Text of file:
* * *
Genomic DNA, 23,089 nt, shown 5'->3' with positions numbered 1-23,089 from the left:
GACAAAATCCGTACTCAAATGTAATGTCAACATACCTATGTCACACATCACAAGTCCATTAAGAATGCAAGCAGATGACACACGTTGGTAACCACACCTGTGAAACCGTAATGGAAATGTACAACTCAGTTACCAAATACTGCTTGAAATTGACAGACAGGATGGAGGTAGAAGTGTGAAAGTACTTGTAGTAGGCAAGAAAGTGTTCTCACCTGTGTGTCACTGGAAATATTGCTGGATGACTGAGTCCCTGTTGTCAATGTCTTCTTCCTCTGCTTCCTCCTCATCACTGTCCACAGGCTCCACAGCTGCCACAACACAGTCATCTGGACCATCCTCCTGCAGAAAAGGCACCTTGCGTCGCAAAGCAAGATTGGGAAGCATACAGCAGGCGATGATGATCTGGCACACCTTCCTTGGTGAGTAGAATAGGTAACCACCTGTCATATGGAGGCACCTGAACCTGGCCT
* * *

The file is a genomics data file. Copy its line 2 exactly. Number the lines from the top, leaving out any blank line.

GACAAAATCCGTACTCAAATGTAATGTCAACATACCTATGTCACACATCACAAGTCCATTAAGAATGCAAGCAGATGACACACGTTGGTAACCACACCTGTGAAACCGTAATGGAAATGTACAACTCAGTTACCAAATACTGCTTGAAATTGACAGACAGGATGGAGGTAGAAGTGTGAAAGTACTTGTAGTAGGCAAGAAAGTGTTCTCACCTGTGTGTCACTGGAAATATTGCTGGATGACTGAGTCCCTGTTGTCAATGTCTTCTTCCTCTGCTTCCTCCTCATCACTGTCCACAGGCTCCACAGCTGCCACAACACAGTCATCTGGACCATCCTCCTGCAGAAAAGGCACCTTGCGTCGCAAAGCAAGATTGGGAAGCATACAGCAGGCGATGATGATCTGGCACACCTTCCTTGGTGAGTAGAATAGGTAACCACCTGTCATATGGAGGCACCTGAACCTGGCCT